Walker said the onus is on Walmart officials to make sure the company is properly aligned for the short and long term. “I always tell people that I feel like I’m in the perfect job at Walmart because in the healthcare space, the ‘save money, live better’ slogan completely applies to our customers,” she added. “We are able to live out what the whole ‘save money, live better’ concept is and bring it to our customers in a way that enables them to have better health care.”
Walgreens’ Robert Tompkins, group vice president/general merchandise manager of health and wellness, made the point that if well-established retailers stay focused on their missions, they can transition through executive change well.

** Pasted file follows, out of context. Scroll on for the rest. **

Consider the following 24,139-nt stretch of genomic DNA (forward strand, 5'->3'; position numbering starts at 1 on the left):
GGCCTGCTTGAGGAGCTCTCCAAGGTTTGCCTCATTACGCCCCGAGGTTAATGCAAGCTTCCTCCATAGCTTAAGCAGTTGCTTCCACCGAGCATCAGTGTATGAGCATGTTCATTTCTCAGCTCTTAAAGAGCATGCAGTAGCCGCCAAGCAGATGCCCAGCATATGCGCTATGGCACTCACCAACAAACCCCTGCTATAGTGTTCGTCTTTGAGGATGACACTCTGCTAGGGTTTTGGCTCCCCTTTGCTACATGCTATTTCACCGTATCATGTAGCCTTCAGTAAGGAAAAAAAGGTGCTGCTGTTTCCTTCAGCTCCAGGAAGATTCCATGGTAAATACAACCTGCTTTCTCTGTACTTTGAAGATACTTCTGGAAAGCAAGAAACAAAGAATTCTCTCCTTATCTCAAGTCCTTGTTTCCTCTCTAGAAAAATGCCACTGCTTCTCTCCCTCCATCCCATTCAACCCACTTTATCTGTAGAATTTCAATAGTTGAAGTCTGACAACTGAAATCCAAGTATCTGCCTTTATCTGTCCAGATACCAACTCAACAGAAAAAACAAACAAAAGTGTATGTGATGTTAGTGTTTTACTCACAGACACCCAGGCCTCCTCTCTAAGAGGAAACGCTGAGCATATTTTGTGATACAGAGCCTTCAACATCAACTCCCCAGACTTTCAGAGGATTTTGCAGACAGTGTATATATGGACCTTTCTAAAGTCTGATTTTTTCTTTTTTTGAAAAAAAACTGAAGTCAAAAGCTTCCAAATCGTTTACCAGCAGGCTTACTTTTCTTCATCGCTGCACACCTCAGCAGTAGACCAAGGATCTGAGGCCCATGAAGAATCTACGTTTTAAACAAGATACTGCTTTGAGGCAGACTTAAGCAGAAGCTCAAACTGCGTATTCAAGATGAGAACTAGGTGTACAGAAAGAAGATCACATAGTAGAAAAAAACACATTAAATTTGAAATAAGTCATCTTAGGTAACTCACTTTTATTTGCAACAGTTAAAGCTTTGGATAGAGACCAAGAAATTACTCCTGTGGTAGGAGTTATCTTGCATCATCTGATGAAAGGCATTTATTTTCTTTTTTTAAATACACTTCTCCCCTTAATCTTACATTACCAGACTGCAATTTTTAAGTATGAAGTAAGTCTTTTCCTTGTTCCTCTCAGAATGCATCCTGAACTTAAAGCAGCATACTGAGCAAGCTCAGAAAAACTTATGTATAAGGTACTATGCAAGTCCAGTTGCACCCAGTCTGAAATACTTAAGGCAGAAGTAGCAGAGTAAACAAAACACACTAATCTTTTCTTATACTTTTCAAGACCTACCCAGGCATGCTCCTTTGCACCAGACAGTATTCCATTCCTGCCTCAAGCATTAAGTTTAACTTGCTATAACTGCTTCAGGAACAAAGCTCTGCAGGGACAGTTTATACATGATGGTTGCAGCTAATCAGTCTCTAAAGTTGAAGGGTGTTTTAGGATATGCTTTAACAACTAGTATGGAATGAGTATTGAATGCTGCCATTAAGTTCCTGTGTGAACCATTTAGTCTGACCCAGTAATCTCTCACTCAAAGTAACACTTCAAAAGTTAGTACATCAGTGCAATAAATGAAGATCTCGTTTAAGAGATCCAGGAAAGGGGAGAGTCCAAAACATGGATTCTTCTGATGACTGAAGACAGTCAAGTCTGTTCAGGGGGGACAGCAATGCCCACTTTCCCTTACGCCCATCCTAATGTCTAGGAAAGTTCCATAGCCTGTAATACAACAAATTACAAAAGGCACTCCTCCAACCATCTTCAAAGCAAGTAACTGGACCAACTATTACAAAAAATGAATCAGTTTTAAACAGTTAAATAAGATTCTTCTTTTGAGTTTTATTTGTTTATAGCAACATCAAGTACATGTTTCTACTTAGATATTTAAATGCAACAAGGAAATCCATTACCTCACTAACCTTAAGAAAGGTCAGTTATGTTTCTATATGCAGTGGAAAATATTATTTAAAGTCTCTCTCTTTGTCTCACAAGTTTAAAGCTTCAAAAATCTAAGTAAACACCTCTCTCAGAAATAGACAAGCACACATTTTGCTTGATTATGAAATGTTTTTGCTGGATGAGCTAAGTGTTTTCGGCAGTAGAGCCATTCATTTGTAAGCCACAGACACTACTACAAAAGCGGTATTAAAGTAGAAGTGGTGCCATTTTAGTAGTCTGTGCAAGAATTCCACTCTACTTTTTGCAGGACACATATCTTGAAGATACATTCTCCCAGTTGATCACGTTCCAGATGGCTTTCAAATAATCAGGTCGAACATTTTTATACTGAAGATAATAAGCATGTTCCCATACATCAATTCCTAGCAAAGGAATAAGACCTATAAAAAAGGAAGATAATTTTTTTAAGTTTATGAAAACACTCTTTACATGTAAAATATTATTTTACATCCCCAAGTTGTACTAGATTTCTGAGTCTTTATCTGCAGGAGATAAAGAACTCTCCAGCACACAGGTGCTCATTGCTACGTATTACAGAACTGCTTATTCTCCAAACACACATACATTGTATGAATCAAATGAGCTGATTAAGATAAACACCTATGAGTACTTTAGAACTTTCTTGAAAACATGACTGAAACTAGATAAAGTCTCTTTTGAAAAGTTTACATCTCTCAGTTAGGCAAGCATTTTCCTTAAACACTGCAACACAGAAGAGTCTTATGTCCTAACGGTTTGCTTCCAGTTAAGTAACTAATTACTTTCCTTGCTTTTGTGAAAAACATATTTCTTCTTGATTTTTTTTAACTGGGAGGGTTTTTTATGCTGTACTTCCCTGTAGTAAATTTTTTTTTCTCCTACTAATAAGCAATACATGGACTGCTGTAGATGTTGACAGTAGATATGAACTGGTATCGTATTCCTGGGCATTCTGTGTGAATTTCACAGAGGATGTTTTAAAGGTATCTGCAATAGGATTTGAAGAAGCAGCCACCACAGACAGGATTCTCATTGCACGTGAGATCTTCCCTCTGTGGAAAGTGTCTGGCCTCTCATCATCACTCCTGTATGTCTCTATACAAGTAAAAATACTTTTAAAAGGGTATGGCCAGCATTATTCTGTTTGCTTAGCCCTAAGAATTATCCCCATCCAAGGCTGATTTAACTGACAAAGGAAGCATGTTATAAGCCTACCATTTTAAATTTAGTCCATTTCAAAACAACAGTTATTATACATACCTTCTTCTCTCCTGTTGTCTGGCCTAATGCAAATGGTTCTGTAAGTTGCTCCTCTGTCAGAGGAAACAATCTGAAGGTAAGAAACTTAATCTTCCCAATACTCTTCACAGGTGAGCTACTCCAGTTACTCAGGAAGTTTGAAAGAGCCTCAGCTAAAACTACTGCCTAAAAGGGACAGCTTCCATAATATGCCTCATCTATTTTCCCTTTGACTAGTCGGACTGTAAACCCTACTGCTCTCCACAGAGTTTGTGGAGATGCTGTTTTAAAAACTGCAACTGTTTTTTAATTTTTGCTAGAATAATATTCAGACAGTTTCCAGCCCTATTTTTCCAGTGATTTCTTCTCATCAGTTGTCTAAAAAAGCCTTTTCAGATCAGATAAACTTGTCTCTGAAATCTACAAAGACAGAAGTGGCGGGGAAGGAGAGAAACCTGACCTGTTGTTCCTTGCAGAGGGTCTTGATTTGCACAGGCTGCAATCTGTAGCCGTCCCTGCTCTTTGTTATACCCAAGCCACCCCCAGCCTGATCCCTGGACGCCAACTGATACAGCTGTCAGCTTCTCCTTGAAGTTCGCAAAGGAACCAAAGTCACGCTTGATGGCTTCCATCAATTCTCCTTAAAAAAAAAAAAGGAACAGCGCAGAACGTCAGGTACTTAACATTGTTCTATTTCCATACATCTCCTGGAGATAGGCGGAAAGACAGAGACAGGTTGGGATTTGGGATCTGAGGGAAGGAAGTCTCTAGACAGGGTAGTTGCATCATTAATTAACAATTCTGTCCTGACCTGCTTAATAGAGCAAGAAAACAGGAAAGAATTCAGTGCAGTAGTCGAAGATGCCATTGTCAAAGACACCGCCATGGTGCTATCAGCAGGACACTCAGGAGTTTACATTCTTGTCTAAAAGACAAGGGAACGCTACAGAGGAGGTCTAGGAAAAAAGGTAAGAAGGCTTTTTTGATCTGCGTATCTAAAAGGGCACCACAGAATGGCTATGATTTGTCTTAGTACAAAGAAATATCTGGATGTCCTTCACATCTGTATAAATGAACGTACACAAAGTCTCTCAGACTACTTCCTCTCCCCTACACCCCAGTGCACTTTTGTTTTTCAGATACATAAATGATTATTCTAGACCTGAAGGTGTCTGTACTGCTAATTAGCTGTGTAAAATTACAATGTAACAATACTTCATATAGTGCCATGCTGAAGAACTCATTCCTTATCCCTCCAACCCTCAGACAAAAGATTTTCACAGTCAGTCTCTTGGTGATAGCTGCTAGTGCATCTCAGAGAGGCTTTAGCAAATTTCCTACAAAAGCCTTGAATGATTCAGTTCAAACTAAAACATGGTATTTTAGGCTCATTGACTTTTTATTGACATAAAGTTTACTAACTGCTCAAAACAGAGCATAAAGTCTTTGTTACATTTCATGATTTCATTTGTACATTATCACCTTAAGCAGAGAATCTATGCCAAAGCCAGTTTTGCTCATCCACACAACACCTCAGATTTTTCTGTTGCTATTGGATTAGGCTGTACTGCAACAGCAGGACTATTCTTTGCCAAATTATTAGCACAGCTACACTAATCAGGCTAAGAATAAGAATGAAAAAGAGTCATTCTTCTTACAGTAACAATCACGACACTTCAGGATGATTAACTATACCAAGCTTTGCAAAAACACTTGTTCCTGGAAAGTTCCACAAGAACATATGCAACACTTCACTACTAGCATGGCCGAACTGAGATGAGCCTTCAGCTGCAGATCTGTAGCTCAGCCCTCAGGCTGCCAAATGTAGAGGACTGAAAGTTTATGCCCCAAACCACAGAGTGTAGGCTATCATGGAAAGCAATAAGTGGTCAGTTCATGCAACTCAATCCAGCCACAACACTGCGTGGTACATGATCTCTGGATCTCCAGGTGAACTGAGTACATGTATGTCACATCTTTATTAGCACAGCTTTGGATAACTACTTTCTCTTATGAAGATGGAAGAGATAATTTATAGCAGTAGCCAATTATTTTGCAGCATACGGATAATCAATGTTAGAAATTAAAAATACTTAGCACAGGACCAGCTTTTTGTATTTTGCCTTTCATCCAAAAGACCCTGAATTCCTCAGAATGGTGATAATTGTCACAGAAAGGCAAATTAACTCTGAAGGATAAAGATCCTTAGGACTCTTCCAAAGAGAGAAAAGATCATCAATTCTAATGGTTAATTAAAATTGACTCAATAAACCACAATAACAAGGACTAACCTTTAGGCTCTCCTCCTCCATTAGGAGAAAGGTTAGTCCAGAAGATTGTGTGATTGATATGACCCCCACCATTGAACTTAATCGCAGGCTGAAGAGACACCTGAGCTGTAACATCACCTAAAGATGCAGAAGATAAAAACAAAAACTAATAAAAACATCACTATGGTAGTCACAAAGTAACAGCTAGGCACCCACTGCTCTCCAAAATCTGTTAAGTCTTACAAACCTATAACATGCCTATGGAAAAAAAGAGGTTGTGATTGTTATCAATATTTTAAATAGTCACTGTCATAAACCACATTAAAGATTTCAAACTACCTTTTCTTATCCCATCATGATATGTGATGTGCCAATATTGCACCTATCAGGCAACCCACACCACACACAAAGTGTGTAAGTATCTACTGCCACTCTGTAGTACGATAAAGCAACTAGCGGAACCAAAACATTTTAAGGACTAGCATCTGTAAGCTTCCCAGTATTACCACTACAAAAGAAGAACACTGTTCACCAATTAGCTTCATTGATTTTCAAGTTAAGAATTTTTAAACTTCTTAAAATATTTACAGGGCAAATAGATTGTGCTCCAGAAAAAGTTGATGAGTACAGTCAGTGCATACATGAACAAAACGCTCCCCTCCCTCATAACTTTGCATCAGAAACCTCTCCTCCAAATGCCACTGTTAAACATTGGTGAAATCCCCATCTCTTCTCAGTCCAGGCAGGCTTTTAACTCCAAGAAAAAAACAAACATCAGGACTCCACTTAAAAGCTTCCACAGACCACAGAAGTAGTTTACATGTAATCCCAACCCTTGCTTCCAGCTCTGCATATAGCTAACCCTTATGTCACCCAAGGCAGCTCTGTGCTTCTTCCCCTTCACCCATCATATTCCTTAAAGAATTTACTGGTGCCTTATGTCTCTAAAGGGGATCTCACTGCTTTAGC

“If you are a retailer who’s been around for a long time, you can succeed through leadership changes and strategy changes,” he said. “We have had leadership changes, and evolved our strategies, as many retailers have, but we never lost the core of who we are. We understand that our purpose is to help people feel good every day in communities across America. I believe that you can train team members on consumer insights, you can train marketing, train merchandizing, but when you have a percentage of people in your organization that have basically dedicated their lives to taking care of people — at a very fundamental 1-on-1 relationship level — a lot of magic comes from that. We call it being “pharmacy led.” Our purpose is really clear. I’ve been with Walgreens for 30 years, and it fundamentally has not changed.”